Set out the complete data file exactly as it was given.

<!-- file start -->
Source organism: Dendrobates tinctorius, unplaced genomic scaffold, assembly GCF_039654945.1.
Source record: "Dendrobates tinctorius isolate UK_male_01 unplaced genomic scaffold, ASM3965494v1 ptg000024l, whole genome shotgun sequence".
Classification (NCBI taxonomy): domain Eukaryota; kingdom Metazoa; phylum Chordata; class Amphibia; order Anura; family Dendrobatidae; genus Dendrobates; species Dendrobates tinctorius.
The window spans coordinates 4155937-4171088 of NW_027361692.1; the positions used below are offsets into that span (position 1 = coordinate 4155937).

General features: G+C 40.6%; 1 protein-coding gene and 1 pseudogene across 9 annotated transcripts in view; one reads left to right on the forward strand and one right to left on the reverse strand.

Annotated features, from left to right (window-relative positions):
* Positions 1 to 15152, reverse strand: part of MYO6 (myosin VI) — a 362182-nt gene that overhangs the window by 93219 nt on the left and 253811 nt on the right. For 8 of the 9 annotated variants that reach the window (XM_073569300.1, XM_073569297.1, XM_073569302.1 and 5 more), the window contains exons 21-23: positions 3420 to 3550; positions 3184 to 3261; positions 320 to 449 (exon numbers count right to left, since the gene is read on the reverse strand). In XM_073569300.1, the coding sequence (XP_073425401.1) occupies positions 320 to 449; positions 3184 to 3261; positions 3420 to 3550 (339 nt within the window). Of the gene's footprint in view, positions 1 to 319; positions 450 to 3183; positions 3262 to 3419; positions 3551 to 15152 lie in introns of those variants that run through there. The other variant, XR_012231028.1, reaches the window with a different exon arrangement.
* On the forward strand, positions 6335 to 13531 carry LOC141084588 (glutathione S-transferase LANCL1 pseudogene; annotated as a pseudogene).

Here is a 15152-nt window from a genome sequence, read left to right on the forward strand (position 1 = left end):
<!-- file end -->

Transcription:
Source organism: Dendrobates tinctorius, unplaced genomic scaffold, assembly GCF_039654945.1.
Source record: "Dendrobates tinctorius isolate UK_male_01 unplaced genomic scaffold, ASM3965494v1 ptg000024l, whole genome shotgun sequence".
Classification (NCBI taxonomy): domain Eukaryota; kingdom Metazoa; phylum Chordata; class Amphibia; order Anura; family Dendrobatidae; genus Dendrobates; species Dendrobates tinctorius.
The window spans coordinates 4155937-4171088 of NW_027361692.1; the positions used below are offsets into that span (position 1 = coordinate 4155937).

General features: G+C 40.6%; 1 protein-coding gene and 1 pseudogene across 9 annotated transcripts in view; one reads left to right on the forward strand and one right to left on the reverse strand.

Annotated features, from left to right (window-relative positions):
* Positions 1 to 15152, reverse strand: part of MYO6 (myosin VI) — a 362182-nt gene that overhangs the window by 93219 nt on the left and 253811 nt on the right. For 8 of the 9 annotated variants that reach the window (XM_073569300.1, XM_073569297.1, XM_073569302.1 and 5 more), the window contains exons 21-23: positions 3420 to 3550; positions 3184 to 3261; positions 320 to 449 (exon numbers count right to left, since the gene is read on the reverse strand). In XM_073569300.1, the coding sequence (XP_073425401.1) occupies positions 320 to 449; positions 3184 to 3261; positions 3420 to 3550 (339 nt within the window). Of the gene's footprint in view, positions 1 to 319; positions 450 to 3183; positions 3262 to 3419; positions 3551 to 15152 lie in introns of those variants that run through there. The other variant, XR_012231028.1, reaches the window with a different exon arrangement.
* On the forward strand, positions 6335 to 13531 carry LOC141084588 (glutathione S-transferase LANCL1 pseudogene; annotated as a pseudogene).

Here is a 15152-nt window from a genome sequence, read left to right on the forward strand (position 1 = left end):